There are some applications of cryptography that can only be classified as magical. It is only fitting that my first crypto post begins with one of them - zero knowledge proofs. I will try and explain it without all the rather complicated mathematical stuff.
Let’s start with a simple definition.
This is where one party (called the Prover) convinces a second party (called the Verifier) that they know the answer to some question. The catch is that the Verifier never gains any knowledge of what the actual answer is.
I’ll start with a crude example to explain further (don’t worry, I’ll give a detailed one later). Let’s say I want to sell a super secret formula about how to cure a disease to a powerful company. A problem arises where the company needs proof that I indeed know the super secret formula yet I cannot tell them what it is (my payday depends on it). The company should gain no information of what the super secret formula is from my proof, so I cannot let them test it. In the real world we would use a third party to hold both the payment and formula, and do some independent tests of the formula, but where’s the magic in that :). In any case I don’t trust anybody with the formula till I get paid. And so arises our dilemma.
So, are zero knowledge proofs possible? Can I have my cake and eat it?
The answer is yes and let me explain with the detailed example I promised :). Let’s say I have two identical balls, one is red and one is blue. I want to prove to a color blind guy that they are of different colors. What I’ll do is ask him to hold one ball in each hand so that he has a red ball in one hand and a blue one in the other. I can tell the color of each but he cannot (color blindness). Next I tell him to put his hands behind his back so that I cannot see them. Then he can decide whether to switch the balls or not to. After which he shows me what ball he’s holding in each hand. He then asks me to tell him if he switched them or not. I obviously will get the answer correct as I know what color he was holding in each hand before. Now here is the interesting part, the only way I can tell whether he switched the balls behind his back is if they are of different colors. So I easily prove to him they are of different colors if I consistently can tell if he switched them (which I can). I will have to get the answer correct a number of times to convince him am not guessing (Probability and Maths come in which I promised to avoid in this post). He is color blind, so at the end of it all he still doesn’t get to know which ball is red and which one is blue. And so the zero knowledge proof is complete. I prove that the balls are of different colors while he gains no knowledge at all which of them is blue and which is red.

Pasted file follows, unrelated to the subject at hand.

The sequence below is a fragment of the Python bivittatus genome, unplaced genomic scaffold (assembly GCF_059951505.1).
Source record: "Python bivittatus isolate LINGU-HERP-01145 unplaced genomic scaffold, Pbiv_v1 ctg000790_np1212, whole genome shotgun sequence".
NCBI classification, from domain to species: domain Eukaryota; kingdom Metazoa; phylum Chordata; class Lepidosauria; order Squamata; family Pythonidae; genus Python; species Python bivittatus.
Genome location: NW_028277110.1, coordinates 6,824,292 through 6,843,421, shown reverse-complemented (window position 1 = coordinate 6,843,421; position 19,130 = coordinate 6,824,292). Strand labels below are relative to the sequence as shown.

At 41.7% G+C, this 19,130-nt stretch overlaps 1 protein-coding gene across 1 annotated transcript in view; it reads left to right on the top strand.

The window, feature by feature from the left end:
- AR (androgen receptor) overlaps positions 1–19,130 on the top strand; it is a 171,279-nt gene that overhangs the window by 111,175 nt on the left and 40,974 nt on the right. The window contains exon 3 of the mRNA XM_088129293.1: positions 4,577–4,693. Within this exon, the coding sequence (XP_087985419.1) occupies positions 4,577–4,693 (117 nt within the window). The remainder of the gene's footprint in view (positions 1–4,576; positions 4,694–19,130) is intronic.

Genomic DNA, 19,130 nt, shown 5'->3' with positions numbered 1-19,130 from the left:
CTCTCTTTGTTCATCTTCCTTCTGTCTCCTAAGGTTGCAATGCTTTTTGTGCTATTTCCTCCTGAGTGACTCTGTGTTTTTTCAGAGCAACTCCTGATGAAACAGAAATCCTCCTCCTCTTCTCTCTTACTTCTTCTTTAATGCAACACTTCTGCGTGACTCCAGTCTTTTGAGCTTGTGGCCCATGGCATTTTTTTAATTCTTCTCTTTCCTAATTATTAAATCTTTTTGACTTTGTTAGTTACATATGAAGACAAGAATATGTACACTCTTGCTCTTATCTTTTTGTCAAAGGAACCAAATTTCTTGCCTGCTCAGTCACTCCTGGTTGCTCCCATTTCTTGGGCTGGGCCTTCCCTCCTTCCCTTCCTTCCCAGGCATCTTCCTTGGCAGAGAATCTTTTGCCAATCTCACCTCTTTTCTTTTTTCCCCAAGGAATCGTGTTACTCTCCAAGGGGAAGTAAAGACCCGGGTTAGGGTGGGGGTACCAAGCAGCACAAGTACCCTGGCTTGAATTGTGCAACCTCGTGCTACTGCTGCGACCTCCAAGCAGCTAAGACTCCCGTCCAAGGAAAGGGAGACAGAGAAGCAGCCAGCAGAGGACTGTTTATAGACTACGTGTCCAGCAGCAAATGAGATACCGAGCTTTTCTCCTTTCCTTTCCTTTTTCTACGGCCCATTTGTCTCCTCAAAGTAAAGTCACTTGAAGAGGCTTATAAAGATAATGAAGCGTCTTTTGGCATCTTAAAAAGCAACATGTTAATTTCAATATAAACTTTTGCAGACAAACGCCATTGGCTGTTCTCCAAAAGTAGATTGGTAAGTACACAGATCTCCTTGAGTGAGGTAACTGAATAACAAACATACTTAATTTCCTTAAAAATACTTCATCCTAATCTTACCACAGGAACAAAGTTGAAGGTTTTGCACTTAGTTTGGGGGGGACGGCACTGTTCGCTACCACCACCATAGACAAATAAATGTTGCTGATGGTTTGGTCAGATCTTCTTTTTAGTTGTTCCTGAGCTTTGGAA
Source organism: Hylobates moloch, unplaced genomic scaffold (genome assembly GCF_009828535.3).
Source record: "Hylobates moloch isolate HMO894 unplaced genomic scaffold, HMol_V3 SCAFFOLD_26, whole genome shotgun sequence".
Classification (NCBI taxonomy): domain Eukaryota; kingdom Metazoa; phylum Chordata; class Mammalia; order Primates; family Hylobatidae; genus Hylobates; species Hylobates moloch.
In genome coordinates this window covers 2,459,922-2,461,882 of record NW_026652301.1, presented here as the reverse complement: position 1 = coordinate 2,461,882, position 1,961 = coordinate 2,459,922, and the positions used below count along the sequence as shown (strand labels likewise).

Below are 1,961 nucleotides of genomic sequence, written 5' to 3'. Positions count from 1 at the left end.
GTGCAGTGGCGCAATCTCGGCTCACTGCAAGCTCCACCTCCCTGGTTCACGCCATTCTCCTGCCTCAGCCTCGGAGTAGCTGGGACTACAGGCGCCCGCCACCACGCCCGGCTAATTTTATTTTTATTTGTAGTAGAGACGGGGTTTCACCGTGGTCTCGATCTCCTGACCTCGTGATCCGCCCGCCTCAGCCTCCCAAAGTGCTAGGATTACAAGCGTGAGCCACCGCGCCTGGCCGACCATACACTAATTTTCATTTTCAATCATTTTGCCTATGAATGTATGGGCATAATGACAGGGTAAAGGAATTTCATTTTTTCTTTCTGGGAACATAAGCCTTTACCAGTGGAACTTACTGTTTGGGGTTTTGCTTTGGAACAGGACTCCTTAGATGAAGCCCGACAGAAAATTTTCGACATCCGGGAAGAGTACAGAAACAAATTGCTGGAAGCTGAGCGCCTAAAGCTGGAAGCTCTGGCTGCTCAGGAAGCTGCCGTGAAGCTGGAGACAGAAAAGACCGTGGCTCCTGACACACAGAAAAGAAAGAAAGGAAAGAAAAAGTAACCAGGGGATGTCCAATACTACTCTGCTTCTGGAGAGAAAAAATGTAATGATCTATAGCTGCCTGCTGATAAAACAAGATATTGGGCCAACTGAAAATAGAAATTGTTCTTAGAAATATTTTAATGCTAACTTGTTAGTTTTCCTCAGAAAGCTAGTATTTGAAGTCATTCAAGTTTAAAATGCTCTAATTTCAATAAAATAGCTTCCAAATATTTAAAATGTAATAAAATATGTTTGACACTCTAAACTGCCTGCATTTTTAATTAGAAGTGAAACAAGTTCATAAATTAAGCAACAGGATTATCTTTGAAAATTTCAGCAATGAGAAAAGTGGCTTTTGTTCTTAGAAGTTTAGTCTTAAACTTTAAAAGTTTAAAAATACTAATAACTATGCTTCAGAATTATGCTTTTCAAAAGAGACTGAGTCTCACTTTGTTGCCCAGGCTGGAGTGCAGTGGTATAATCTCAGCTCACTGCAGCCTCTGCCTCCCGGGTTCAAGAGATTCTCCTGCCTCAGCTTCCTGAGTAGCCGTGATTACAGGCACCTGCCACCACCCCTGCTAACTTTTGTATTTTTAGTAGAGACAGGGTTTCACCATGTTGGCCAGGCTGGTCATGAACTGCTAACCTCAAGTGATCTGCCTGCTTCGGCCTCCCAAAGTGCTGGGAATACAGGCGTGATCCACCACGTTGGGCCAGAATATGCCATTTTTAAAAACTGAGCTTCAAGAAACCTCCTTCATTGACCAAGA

Can this be applied in the information Security world?
Yes it can :) Let’s say I want to authenticate with a server. I however don’t want to reveal my password to the server. I just want to prove to the server that I know the password to be authenticated. I also don’t want the server to gain any knowledge of what my password is. In the real world, the server stores passwords in a hashed form. You send over your plain password and the server calculates its hash value and compares it with what it has stored. This fails our zero knowledge proof as the server still sees your password before conversion. So we need a different implementation. I will explain it in detail in a different post - there’s mathematics involved and I want to avoid information overload here :).
I’ll leave you with the following fun zero knowledge proofs for now.
See how a person can prove to another that they know the solution to a sudoku puzzle without actually reavealing the solution. Check it out here.
Also check out this cool explanation with a modified version of Ali Baba and the forty thieves.
In part two of Crypto Magic, I’ll talk about homomorphic encryption :).